Tuesday, May 12, 2009

Death Of A Nation....

Polarization is not the problem.

The problem is not that the 'pubs are too right wing, or even that they are too anything different from the Dems; it's that our country as a whole has largely become populated with people who expect the Government to be the end and answer for all ills. It is liberals and most moderates who tend to think that way, but also a surprising number of people who style themselves conservative.

The problem won't be solved by 'pubs trying to act like Dems. In fact, the problem has already reached the critical mass of users overbalancing producers and I truly believe our country is beyond saving -- in its current form. It's like watching a giant tree topple... slowly at first, and then faster and faster....

Gas prices at the pump are rising fast. It is the Oil companies and OPEC's aim to have gas at $4+/gal. by October/November. They are doing this by cutting production and storing oil outside the US.

Any business operating off of their P&L statement to get money has to be watching A&R very closely. They still have to keep inventory low and take absolutely no hits such as a big customer going under. It still will do no good. Any company not making products that people actually need, or companies that depend on "marketing" to drive demand are goners. Like most biz that operates on "buzz", they think they can create demand without products people need, but they are done. Cooked. They just don't know it yet.

I expect unemployment will pass 12-15% by the 2nd quarter of 2010, there will be across-the-board credit defaults, by both individuals and companies, and then it will become evident that we are in a full-blown depression.

And we will find out that the Government cannot save our economy or our souls -- if we still have either.

Here's exerpts from a great post by Old Hop:

... "Citing Murray Boochkin, Riggenbach shows how the conventional political appellations of “left” and “right” are turned on their heads:[A] brief look at the history of the relevant political terms – Left and Right, liberal and conservative – will persuade us that libertarianism has absolutely nothing in common with anything on the Right. For it is as the anarchist Murray Bookchin said back in 1978: “People who resist authority, who defend the rights of the individual, who try in a period of increasing totalitarianism and centralization to reclaim these rights – this is the true left in the United States. Whether they are anarcho-communists, anarcho-syndicalists, or libertarians who believe in free enterprise, I regard theirs as the real legacy of the left […].”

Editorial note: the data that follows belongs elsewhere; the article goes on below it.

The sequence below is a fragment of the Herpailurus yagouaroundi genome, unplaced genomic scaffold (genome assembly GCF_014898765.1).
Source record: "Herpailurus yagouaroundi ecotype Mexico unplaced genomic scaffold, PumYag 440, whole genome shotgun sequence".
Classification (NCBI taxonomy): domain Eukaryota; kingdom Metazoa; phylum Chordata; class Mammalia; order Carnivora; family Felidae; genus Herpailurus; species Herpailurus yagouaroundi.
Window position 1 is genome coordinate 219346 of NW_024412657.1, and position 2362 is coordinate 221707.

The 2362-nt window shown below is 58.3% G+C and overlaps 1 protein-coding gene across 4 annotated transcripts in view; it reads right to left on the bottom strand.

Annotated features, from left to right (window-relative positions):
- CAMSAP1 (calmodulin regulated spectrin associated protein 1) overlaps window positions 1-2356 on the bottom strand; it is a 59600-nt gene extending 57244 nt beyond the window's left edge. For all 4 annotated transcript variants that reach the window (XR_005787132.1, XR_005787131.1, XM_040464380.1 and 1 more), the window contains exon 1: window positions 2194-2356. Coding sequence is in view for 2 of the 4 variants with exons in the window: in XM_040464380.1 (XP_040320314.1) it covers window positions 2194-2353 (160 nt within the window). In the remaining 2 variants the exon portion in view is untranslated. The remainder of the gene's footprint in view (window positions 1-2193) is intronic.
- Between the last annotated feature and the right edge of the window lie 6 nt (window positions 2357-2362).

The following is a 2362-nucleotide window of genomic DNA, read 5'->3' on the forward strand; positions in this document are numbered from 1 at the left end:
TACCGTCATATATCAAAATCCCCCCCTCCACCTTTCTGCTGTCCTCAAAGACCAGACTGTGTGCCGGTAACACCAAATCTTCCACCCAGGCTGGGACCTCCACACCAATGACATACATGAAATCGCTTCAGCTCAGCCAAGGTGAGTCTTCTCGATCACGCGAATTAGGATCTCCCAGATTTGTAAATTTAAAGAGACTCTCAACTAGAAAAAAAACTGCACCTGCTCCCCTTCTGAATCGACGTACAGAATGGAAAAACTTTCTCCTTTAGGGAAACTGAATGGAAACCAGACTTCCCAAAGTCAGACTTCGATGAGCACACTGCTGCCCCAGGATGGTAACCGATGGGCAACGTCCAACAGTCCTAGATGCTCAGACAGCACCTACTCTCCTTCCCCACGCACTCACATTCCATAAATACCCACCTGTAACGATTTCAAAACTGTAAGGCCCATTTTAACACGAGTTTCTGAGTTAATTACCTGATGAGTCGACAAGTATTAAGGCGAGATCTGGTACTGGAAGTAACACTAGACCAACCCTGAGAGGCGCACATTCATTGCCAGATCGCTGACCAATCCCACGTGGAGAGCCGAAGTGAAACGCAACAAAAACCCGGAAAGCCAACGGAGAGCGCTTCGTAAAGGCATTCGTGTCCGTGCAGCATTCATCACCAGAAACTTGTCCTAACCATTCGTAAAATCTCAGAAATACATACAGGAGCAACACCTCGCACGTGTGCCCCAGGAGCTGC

... And what about the socialists, the Maoists and Trotskyites, and the liberals of the Democratic party? Bookchin was asked. What about the people most Americans regarded as “the Left”? Those people, Bookchin replied, were “going toward authoritarianism, toward totalitarianism.” They were “becoming the real right in the United States.”

... In other words, one who believes in unhindered free markets and individual rights is really on the left side of the political spectrum. Those who favor government intervention in social and economic matters (thus considering themselves flaming liberals) turn out to be supporters of conservatism – unwittingly preserving the statist status quo that under different guises has dominated public affairs in this country for decades.

The GOP is the conservative party in American politics, the party that since Lincoln (and Henry Clay and Alexander Hamilton before him) has stood for mercantilism, welfare statism, and war. Libertarians are not conservatives; they are not on the Right. They are on the Left, the last remnant of the original liberals.

... And lest we forget that Barack Obama’s #1 campaign contributor was Goldman Sachs:

Though some true liberals remain in the Democratic Party of today, almost all of them have made the error of pursuing liberal goals by conservative means. And the majority in the party has been New Deal liberal – false liberal, conservative in liberal’s clothing – since the 1930s. In effect, the United States is now governed by one or the other of two conservative parties.

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